Historic Water Bill Passes, Promising Relief to Central Valley

Tulare Central Valley (Justin Sullivan / Getty)
Justin Sullivan / Getty

The Senate overcame a filibuster effort by Sen. Barbara Boxer (D-CA) to pass the Water Resources Development Act (WRDA) early Saturday morning, bringing relief to farmers in the Central Valley — and potential lawsuits by environmental groups.

The final bill passed 78-21, aided in part by provisions that allocate $170 million for water projects in Flint, Michigan, where contaminated drinking water from the local river had created a local health crisis and a presidential campaign issue.

Boxer had vowed to block the bill, which contains a rider that will increase the ability of state and federal water regulators to pump water to California farmers, now suffering through a sixth year of drought. Instead, she relented and merely voted against it, in one of her last acts before retirement.

The rider was negotiated by House Majority Leader Kevin McCarthy (R-CA) and Sen. Dianne Feinstein (D-CA). In a rare split from her fellow Californian and liberal Democrat, Boxer blasted the rider in a speech from the Senate floor Friday.

“You take a beautiful bill like WRDA … and then you put a pile of dirt on top of it, which I call the McCarthy rider, and then you stick a little Maraschino cherry on top, which is Flint and a couple of other good things,” Boxer said in her speech, as quoted by the Detroit News. “And then you say, OK, eat the dirt.”

The Sacramento Bee also quoted her as saying: “It’s going to result in pain and suffering among our fishing families … It’s ugly, and it’s wrong, and it’s going to end up at the courthouse door.”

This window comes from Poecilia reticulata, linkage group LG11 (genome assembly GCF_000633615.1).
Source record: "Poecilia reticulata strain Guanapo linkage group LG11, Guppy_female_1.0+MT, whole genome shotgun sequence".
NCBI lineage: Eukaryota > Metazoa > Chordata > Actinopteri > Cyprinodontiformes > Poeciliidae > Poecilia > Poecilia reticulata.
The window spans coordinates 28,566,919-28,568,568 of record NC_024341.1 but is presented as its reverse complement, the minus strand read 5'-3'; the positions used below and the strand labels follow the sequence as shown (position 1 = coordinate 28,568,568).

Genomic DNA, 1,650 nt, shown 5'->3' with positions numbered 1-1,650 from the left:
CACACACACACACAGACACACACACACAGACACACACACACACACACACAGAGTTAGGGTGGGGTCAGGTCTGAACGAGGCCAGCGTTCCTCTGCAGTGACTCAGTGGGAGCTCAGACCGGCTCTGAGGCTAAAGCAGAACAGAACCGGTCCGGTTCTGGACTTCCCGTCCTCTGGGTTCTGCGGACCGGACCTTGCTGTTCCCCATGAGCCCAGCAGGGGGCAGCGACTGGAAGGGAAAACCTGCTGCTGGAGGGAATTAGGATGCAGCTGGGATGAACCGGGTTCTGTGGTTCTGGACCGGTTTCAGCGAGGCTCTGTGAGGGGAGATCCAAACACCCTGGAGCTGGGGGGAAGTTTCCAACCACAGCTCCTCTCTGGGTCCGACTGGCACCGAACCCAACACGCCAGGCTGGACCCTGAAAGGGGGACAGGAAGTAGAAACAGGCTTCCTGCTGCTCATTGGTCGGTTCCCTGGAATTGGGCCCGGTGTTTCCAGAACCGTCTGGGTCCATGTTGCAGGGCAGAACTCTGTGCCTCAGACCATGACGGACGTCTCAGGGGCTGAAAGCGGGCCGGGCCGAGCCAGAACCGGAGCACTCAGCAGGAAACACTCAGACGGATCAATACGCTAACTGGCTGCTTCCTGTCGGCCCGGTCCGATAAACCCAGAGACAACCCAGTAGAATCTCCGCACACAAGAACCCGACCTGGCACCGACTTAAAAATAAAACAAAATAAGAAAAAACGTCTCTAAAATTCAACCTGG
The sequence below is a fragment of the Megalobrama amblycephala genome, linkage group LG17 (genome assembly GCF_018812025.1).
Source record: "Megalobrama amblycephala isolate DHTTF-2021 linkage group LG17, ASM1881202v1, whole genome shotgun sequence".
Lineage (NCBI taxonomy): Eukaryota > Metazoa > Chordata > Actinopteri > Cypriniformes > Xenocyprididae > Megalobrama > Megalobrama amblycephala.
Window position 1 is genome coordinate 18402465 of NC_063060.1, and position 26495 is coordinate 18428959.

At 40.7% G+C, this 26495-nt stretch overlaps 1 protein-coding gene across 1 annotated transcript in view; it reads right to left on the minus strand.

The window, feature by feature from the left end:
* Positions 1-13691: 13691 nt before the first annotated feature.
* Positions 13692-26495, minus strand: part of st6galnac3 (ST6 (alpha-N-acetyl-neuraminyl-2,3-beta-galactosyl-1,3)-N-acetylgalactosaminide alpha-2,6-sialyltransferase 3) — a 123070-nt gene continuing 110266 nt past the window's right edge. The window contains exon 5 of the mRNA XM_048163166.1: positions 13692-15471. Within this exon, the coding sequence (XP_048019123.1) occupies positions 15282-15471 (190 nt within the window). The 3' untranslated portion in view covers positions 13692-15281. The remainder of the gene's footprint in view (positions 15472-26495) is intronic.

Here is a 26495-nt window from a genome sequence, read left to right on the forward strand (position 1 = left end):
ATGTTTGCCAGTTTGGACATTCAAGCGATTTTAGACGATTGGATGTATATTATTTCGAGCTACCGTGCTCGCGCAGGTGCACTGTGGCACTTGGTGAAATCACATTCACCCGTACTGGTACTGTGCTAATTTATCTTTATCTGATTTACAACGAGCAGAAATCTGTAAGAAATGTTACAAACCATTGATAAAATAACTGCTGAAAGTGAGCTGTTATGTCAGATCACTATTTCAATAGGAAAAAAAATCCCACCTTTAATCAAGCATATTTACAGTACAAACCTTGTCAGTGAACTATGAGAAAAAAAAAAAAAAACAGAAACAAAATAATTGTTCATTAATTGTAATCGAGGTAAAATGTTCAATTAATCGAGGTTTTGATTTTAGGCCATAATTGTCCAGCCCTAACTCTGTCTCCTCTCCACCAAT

The Bee also notes the historic nature of the bill:

All sides agree the California water package marks the biggest federal shift in the state’s water use since the 1992 Central Valley Project Improvement Act, which focused more on protecting the Sacramento-San Joaquin Delta. Farmers hated the CVPIA but, in a mirror image of this year’s water bill, it was included in a bigger package that rolled right over one of the state’s protesting senators.

The Republican senator who was left standing alone in fighting the 1992 bill, John Seymour, was subsequently defeated by Feinstein. One of the other big losers in that earlier legislative fight, the Westlands Water District, is among the victors in this year’s bill, after spending more than $1 million on lobbying in the last two years.

The Natural Resources Defense Council — which sued a decade ago to protect the Delta smelt, leading to additional federal water restrictions — opposed the WRDA, saying last week that it “would threaten thousands of fishing jobs on the West Coast and harm water quality.”

The bill could still be vetoed by President Barack Obama.

Joel B. Pollak is Senior Editor-at-Large at Breitbart News. He was named one of the “most influential” people in news media in 2016. His new book, See No Evil: 19 Hard Truths the Left Can’t Handle, is available from Regnery through Amazon. Follow him on Twitter at @joelpollak.


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